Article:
A CNC programmer has started a new business using a low-cost yet high-quality CNC machine to produce intricate architectural mouldings more economically than can be done by hand.
An inexpensive but highly accurate and productive computerised numerical control (CNC) machine has helped a CNC programmer start a successful new production woodworking business. Previously working for a seller of leading high-end CNC programming software by helping customers solve difficult programming challenges, the programmer realised there was a market opportunity to produce complicated architectural ornamentation that was up until then mostly made by skilled craftsmen working with power tools.
There is a substantial market niche for producing decorative woodcarvings much faster and at higher levels of accuracy on CNC machines but at a lower price. The key is the availability of low-cost CNC machines that can accurately reproduce a CAD design in much less time than someone working by hand.
This entrepreneur looked at the market for these products noting that cost and long lead-times restricted sales. Although clearly a skilled job, making complicated pieces such as carved mouldings and friezes is a very slow process by hand. The first piece is typically assigned to a very experienced and highly paid craftsman, who cuts it out with hand and power tools, then less experienced workers typically duplicate the piece using a tracer. One problem with this approach is that even the most skilled woodworker has difficulty accurately producing three-dimensional contours. The result is a piece that requires extensive finishing by hand, to chisel and sand the piece the way a customer wants it finished.
Minimal hand finishing
The beauty of a CNC machine is that every detail of the piece can be defined in the CAD/CAM software, allowing time for the operator to do something else while the machine produces the part. While the CNC machine is not perfect, the accuracy of the machines is far beyond what can be achieved by hand. However, every piece made will be just as good as the first one, such that each piece coming off will need little hand finishing.
While programming is a labour-intensive process similar to cutting out the first piece by hand, once it is completed other pieces can be produced without constant attention. All that is required is a person loading timber and unloading finished pieces on the machine and occasionally checking to be sure the tool has not worn or broken. The result is that architectural ornamentation can be produced at a much more competitive price on CNC machines.
The Isel machine chosen is designed for production routing and drilling on a wide variety of materials including wood, plastic, MDF, solid surfacing materials and non-ferrous metals. Versatile and easy to use, it is readily adaptable to nearly any woodworking problem. For example, long pieces of moulding can be stacked side by side while the spindle traverses each piece to cut the pattern. Another interesting piece introduced is called a corbel - a triangular decorative bracket that fits in the corner between a ceiling and wall. The machine takes a solid block of wood and whittles it down to an intricate 3D design on three sides. These multi-sided pieces are mounted on a rotary table that moves the appropriate face towards the spindle one after another.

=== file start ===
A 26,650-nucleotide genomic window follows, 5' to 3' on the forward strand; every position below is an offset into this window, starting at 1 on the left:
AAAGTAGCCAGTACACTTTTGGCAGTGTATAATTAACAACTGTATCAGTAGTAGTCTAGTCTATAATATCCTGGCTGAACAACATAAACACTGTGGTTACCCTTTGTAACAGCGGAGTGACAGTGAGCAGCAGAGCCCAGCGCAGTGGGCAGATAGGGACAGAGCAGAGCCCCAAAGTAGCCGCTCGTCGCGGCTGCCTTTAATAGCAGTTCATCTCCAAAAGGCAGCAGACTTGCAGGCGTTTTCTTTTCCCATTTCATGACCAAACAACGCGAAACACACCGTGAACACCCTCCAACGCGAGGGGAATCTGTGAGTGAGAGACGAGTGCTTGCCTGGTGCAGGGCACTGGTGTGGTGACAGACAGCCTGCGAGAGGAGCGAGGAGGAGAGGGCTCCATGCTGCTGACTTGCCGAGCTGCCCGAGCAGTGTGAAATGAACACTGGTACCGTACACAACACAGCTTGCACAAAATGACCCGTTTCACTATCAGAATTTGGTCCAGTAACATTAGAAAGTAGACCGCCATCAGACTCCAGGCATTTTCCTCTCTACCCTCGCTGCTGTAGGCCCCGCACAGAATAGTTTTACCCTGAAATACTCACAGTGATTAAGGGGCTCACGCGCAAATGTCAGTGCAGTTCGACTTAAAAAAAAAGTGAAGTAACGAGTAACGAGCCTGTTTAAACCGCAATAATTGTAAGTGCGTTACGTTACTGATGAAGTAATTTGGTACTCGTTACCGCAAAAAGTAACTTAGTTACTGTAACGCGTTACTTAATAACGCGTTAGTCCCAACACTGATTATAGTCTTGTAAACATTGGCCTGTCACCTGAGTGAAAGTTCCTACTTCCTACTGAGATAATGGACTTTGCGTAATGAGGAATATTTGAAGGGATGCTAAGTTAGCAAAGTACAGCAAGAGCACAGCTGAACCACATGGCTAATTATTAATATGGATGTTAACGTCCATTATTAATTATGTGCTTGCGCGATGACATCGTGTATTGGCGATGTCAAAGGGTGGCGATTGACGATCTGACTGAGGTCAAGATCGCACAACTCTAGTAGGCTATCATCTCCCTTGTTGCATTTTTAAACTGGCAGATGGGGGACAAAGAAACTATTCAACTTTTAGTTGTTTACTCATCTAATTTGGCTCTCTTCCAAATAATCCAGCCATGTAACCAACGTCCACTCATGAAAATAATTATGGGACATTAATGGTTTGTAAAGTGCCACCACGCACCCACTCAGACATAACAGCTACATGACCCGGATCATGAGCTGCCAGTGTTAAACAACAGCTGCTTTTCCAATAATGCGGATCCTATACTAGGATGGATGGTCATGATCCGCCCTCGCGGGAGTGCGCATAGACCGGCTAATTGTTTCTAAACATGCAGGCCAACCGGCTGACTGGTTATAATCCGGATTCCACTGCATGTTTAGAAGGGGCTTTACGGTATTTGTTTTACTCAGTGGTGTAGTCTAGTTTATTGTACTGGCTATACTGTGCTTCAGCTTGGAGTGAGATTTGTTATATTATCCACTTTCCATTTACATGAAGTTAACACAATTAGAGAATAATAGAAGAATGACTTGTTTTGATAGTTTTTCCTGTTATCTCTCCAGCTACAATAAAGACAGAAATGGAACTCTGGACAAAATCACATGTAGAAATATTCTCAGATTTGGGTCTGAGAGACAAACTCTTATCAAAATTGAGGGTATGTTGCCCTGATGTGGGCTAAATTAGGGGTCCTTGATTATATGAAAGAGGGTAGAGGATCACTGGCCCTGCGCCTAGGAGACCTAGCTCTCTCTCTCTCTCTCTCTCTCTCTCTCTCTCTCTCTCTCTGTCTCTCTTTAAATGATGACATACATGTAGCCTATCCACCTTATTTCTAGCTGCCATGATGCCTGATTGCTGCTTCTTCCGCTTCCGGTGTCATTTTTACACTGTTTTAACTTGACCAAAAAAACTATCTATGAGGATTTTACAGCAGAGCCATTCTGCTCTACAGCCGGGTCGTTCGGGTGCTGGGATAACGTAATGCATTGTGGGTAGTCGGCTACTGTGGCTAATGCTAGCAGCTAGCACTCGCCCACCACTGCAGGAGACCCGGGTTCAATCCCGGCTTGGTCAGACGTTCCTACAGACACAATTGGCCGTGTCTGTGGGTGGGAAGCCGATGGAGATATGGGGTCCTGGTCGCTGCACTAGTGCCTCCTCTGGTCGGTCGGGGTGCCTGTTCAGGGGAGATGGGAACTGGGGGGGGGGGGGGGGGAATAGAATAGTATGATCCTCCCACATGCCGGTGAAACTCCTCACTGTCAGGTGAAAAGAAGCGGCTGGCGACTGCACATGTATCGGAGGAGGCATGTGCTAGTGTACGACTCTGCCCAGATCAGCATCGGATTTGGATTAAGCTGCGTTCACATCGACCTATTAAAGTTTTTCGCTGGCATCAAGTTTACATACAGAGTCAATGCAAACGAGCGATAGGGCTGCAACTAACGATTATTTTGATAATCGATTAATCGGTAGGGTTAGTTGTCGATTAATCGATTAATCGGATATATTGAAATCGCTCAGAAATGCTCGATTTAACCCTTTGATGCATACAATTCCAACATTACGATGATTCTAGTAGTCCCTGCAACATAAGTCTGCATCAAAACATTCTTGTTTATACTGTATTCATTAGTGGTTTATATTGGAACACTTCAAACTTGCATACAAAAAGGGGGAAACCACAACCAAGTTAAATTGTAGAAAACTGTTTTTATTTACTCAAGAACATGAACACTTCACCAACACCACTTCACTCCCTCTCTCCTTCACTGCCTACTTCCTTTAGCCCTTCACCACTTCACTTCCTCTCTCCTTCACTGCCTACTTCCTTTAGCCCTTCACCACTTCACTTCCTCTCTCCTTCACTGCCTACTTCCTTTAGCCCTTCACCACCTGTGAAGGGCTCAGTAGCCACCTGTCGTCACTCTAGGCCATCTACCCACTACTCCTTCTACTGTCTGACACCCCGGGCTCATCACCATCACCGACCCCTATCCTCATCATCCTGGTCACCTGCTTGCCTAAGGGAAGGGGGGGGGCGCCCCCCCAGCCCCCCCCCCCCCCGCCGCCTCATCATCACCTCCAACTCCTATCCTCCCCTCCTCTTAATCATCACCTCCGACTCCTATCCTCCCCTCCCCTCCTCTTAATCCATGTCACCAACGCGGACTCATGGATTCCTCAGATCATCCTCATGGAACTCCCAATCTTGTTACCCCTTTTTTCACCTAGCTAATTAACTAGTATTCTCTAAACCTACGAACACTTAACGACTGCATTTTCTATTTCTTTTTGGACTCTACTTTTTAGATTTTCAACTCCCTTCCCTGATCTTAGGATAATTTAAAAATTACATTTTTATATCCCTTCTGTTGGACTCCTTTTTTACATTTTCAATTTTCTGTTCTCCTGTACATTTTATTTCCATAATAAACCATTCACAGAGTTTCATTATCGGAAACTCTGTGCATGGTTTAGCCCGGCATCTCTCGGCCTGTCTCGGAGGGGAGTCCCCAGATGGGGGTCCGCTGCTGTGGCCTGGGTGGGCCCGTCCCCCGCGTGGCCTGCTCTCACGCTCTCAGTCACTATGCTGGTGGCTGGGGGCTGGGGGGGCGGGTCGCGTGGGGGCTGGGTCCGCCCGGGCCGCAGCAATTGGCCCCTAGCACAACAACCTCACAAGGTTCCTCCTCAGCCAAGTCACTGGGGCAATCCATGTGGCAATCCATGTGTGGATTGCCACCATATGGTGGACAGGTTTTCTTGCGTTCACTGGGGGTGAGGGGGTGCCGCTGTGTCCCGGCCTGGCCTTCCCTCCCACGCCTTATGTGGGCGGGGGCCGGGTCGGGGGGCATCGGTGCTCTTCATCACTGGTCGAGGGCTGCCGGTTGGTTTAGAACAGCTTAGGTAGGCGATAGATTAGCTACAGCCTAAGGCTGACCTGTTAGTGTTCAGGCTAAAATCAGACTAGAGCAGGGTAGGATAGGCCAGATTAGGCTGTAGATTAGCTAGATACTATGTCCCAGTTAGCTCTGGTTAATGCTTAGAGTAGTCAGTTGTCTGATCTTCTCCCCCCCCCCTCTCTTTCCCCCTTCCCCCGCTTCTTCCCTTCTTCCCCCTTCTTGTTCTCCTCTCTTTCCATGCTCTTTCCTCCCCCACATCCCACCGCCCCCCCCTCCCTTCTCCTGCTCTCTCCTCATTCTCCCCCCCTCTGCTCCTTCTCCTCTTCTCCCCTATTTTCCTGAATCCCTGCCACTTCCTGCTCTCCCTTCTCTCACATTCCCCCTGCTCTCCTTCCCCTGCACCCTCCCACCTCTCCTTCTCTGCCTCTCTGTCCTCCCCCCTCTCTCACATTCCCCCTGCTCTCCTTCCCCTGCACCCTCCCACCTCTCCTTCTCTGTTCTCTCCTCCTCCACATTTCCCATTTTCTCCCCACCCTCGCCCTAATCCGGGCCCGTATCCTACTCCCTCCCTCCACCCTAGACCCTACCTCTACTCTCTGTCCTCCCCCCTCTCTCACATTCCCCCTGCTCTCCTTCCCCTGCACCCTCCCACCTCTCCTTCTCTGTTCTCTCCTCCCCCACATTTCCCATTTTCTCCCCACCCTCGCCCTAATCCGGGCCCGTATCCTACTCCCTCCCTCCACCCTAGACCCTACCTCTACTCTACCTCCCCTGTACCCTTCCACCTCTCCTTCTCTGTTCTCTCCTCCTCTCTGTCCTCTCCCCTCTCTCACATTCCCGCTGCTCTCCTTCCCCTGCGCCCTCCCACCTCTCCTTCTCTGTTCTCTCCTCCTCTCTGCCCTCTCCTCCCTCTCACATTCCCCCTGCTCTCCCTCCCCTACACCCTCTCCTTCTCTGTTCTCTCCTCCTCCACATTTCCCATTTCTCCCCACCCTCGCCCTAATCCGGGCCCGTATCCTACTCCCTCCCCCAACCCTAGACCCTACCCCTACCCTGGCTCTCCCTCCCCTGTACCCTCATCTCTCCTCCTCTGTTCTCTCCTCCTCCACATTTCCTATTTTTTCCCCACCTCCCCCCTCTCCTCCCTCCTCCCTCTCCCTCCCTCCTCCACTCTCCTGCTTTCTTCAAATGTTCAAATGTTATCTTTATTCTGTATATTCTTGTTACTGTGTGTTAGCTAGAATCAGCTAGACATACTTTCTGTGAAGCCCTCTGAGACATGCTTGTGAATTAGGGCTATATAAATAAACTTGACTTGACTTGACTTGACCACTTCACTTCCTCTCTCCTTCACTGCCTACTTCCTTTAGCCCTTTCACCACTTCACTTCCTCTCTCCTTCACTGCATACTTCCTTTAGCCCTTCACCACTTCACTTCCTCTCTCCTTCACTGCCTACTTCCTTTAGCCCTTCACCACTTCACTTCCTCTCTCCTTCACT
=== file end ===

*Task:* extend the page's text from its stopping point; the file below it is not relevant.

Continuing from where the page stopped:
Isel machines feature a shaft-and-bearing system that produces very smooth, play-free motion and is an extremely rigid. It uses anti-backlash ball screws that have excellent power transmission due to the rolling ball contact between the nut and screws. This type of contact ensures low friction, low wear and long life. The ball screws also make it possible to produce wooden parts to the machine resolution of 0.013mm. Instead of being ball screw-driven, there are less expensive machines using rack-and-pinion gearing that have too much play to make accurate cuts in small areas. Also, this type of gearing wears out quickly in the dusty environment of a carpentry shop. The other main difference found between the Isel machine and the others was their use of servomotors to control cutting motion while other machines use stepper motors that can give a staircase cutting effect.
With this set-up the woodworkers can produce just about anything that customers require; for example, one asked for a moulding that looks like a grapevine with the grapes protruding in 3D. From a picture of what was wanted, the image was scanned and then turned into a 3D model. The artwork is coloured by the use of brushes and flood fill tools and each colour is assigned to an individual 3D-shape profile.
Plane, round and angular profiles
The different types of profiles that can be generated include plane, round and angular. The parameters of these profiles are controlled by defining the basic shape, start height, limit height and wall angle, giving almost total control over a wide range of 3D effects. The programme builds 3D reliefs by assigning a height to each pixel in the 2D image. Then by providing their own artistic interpretation and designing the moulding in such a way that it can be machined quickly, a sample piece in MDF is given to the customer. From the feedback the programme is modified so that the finished pieces are exactly what the customer wants.
Now other woodworking companies are switching to Isel 3D machine machines. With the additional intelligence, plugging devices into the various ports can provide commands in the programme to turn on a dust collector and an air blast to clean the tool, or have a digital video camera pointing at the machine to monitor the machine.
Micromech is the UK systems and distributor for Isel.